Friday, September 22, 2017

The Last Few Days of Summer

First Chinese Lantern of the Season!

No one describes the changing seasons quite like Shirley Jackson (1916 - 1965), first in Life Among the Savages (1953) and again in Raising Demons (1957), her bittersweet tributes to family life with four growing children. All the rambunctious joy is there but also an undercurrent of betrayal and sadness, especially for the reader who knows beforehand that Jackson died at age 48, barely a decade after penning these topsy - turvy homegrown reminiscences. Her youngest child (born 1951) was only 14 years old at the time of her death, approximately the age of her older son Laurence [aka Laurie, born 1943] around the time that she attends his baseball game at the local field, near their rambling -- not to say ramshackle! -- Victorian house:
"The summer was one of the hottest we had ever had, and I got sunburned sitting on the hill over third base. . . . I sat in the shade and figured out that there were only seventeen more days before school started, Sally and Jannie were going to need new winter coats; a year from now I would be getting Barry ready for kindergarten. The first winter we were in our new house, when Laurie used to go sledding on this hill, he could stand just about where I was sitting now, and see our back porch, and I used to signal him that it was time to come home by hanging a dish towel over the porch rail; I could not see the back porch now because the trees were still thick. In another few weeks, I thought, the leaves would be coming down again. School, birthdays, Thanksgiving, Christmas, the long spring days, and then another summer. I could hear cheering from the ball field. The years go by so quickly, I thought, rising; he used to be so small.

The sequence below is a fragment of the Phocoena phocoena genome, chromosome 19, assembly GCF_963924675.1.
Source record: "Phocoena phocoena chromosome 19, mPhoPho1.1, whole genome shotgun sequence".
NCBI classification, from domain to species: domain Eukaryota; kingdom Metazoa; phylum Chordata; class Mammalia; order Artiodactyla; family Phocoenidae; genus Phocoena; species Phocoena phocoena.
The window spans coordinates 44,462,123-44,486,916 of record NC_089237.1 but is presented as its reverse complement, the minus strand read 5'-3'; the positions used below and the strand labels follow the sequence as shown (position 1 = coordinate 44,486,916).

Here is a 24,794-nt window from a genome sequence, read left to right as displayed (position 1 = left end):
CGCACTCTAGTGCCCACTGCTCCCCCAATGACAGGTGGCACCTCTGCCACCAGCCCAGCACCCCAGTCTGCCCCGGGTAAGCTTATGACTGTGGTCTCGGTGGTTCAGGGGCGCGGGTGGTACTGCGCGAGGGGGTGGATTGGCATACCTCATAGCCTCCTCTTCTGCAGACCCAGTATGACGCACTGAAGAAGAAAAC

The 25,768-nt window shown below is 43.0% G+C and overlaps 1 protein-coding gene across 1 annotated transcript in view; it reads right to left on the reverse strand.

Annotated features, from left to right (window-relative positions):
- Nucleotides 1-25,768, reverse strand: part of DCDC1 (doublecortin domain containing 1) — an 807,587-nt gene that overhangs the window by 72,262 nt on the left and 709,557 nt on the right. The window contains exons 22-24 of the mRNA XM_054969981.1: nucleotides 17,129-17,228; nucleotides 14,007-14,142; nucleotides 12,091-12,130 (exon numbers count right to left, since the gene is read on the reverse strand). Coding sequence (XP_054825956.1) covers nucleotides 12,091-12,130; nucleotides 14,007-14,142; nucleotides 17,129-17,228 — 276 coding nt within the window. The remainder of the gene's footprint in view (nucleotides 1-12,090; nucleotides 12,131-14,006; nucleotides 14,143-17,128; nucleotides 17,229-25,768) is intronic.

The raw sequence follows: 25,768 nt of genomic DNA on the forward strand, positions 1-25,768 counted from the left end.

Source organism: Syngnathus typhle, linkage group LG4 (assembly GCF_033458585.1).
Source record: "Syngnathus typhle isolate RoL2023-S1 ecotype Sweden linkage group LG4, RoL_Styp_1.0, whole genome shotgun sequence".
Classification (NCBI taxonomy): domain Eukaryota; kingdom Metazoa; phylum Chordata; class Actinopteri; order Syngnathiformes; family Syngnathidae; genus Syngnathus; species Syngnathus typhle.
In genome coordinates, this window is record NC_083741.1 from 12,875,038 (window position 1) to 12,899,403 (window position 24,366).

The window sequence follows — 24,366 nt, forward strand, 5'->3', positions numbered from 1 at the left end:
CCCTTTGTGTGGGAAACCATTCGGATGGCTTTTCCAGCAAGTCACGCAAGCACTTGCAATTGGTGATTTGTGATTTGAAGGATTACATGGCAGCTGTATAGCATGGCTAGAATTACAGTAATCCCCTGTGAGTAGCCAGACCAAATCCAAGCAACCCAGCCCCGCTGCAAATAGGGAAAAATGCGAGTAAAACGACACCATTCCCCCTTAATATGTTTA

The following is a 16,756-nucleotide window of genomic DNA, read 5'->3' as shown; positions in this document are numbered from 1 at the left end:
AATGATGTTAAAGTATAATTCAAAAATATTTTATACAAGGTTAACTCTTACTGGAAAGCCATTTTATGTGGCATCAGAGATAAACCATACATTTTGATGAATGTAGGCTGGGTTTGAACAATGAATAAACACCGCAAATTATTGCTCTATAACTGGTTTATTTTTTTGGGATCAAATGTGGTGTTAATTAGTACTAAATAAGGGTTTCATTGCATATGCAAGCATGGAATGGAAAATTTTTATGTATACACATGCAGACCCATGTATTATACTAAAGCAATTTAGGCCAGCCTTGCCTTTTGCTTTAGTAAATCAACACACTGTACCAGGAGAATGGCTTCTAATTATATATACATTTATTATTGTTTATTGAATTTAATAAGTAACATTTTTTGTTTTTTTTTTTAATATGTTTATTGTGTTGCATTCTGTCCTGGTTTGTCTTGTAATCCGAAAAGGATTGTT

"The last few days of summer go faster, though, than any other time of year. . ."
(215 - 16, Raising Demons)

See recent biographies of Jackson
by Ruth Franklin & Zoe Heller

First the flowers . . .

. . . then the squash . . .

. . . then the pumpkins!


Vernal Equinox Throwback

Stained Glass Representation of the Electromagnetic Spectrum

at the Smithsonian National Air and Space Museum
KEY (left to right):
Green: Radio waves; Yellow teardrops: Meteors;
Orange teardrops: Aurora;
Red: Infrared light; Rainbow colors: Visible light; Violet: Ultraviolet light;
Dark violet triangles: X-rays; Light violet triangles: Gamma rays;
Pink: Cosmic rays.

Happy Vernal Equinox
Some haiku for the
Day and Night of Equal Light:

Trying but failing
to be the voice of reason.
The spirit prevails.

Here's to equanimity
and all shall be well!


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